Live at 1720
Downtown Los Angeles, CA
September 29th, 2018
Review and photos by Travis Baumann
Chemlab celebrated the 25th anniversary of their seminal album "Burn Out at the Hydrogen Bar" with special performances at the Cold Waves festivals across the US.
Founding member Jared Louche has been involved with the industrial scene since the band's inception in 1989 and has always brought a larger than life persona to the stage when he performs. On this night he stepped out in drag wearing a long blue wig and neon makeup which he steadily shed throughout the show.
They played "Burn Out at the Hydrogen Bar" in its entirety and in order starting with the introductory "Suture" feeding straight into "Codeine, Glue and You" followed by "Suicide Jag".
I remember seeing them at the Roxy on Sunset when this album first came out and despite the years, Chemlab is still going strong even though Jared is the only original member.
"Chemical Halo" led into "Neurozone" bringing back all the memories and ideals of the cyberpunk movement that flooded through the early nineties. Jared walked on the edge of the crowd barrier using fans' heads (and my own) as support so he could get up close and personal with the crowd.
"Elephant Man" was followed by "Rivet Head" which spawned the title of zines and news groups and eventually was a common term for industrial fans in general.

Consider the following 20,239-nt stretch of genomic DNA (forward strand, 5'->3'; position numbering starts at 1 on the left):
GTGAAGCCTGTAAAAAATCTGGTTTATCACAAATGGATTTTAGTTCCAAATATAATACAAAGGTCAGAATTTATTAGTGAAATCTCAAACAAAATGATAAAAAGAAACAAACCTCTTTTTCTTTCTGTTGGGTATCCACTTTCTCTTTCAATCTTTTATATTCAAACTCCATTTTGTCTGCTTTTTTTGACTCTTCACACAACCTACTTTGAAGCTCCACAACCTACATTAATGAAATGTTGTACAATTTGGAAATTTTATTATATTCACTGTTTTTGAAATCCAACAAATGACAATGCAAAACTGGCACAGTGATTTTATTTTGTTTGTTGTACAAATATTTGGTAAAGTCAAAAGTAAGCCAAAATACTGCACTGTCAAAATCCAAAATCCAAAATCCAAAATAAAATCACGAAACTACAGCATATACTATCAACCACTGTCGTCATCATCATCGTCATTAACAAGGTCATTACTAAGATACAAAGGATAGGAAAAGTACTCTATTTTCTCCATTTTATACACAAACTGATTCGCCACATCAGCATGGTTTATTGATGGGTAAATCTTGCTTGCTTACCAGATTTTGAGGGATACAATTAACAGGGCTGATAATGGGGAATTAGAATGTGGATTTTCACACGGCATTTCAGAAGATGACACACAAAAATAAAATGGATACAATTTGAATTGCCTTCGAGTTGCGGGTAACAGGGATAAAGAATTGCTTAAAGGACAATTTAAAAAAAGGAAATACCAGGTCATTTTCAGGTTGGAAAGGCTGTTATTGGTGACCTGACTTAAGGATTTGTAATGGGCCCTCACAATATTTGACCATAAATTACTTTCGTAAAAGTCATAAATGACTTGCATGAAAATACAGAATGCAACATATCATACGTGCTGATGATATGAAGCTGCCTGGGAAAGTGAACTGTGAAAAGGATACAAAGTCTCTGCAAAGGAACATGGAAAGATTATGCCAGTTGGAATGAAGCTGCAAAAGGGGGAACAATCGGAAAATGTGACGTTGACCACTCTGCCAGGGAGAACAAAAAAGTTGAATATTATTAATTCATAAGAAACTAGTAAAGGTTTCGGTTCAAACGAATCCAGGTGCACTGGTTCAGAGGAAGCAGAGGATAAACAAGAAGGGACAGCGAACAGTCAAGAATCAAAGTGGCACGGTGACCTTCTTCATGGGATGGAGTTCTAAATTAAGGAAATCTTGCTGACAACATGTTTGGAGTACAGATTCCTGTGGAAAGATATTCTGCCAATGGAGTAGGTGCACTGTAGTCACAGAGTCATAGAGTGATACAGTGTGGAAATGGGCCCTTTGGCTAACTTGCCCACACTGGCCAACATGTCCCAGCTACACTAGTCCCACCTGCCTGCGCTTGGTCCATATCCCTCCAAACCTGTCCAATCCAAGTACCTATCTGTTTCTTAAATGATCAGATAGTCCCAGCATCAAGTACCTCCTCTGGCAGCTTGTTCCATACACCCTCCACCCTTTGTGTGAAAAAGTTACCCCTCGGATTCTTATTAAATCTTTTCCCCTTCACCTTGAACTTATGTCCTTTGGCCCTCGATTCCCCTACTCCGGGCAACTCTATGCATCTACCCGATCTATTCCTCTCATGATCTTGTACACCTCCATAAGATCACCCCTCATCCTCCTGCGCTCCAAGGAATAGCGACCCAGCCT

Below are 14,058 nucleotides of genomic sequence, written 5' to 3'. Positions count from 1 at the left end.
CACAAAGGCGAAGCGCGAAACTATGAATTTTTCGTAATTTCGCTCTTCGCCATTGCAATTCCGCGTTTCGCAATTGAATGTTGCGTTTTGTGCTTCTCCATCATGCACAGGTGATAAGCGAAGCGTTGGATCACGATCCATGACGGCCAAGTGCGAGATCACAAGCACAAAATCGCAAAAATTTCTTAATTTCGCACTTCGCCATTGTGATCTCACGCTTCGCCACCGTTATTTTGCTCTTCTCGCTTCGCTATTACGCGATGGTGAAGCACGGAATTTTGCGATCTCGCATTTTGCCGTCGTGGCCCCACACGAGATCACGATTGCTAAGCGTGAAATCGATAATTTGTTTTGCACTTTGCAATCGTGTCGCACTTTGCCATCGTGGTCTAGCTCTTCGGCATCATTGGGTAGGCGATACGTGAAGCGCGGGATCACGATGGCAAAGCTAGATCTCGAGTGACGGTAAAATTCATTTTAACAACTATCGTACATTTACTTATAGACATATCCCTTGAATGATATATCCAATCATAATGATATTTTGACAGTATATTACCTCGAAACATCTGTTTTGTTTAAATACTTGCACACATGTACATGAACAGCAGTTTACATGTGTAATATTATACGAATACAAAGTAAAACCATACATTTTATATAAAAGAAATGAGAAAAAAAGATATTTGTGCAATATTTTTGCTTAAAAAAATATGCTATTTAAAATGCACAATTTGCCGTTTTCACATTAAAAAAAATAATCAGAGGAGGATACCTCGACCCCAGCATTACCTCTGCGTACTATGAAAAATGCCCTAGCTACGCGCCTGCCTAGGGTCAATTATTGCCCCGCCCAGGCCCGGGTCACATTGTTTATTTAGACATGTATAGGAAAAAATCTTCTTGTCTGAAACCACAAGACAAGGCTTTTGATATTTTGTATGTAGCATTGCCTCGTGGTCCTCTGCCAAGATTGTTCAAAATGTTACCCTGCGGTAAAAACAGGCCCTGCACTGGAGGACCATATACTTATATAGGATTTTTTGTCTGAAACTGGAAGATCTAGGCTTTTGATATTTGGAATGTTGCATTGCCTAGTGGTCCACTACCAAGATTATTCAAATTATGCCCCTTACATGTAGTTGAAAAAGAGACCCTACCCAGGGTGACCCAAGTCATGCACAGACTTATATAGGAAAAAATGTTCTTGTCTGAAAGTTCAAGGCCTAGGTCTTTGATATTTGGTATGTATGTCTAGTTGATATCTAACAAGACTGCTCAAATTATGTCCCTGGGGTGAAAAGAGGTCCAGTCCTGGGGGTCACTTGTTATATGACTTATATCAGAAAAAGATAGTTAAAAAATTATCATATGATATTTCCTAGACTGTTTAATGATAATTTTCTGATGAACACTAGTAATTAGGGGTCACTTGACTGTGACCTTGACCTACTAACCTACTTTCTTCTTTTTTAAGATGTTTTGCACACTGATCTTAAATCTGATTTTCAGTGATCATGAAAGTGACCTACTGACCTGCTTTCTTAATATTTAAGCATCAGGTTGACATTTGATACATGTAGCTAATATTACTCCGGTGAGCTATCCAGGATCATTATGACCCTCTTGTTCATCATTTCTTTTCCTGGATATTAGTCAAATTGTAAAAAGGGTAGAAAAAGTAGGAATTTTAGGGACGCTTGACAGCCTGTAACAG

"Derailer" fed into the final song of the set with "Summer of Hate" during which several past Chemlab members joined the stage for a power-house finish.
Jared stated that the fact that he was still alive and that they had reformed and were here tonight was due to his sobriety. He had given up all the hard drugs and hard drinking and even the lighter stuff as well. He said he was "high on life baby" and that he had never felt better.
It was a great show and awesome to see Jared still doing his thing for us all to enjoy. I can't believe it has been two and a half decades since Chemlab released "Burn Out at the Hydrogen Bar". It still feels fresh and as relevant as ever, but also is a wake up call to how little we as a society and race have actually progressed in that time.
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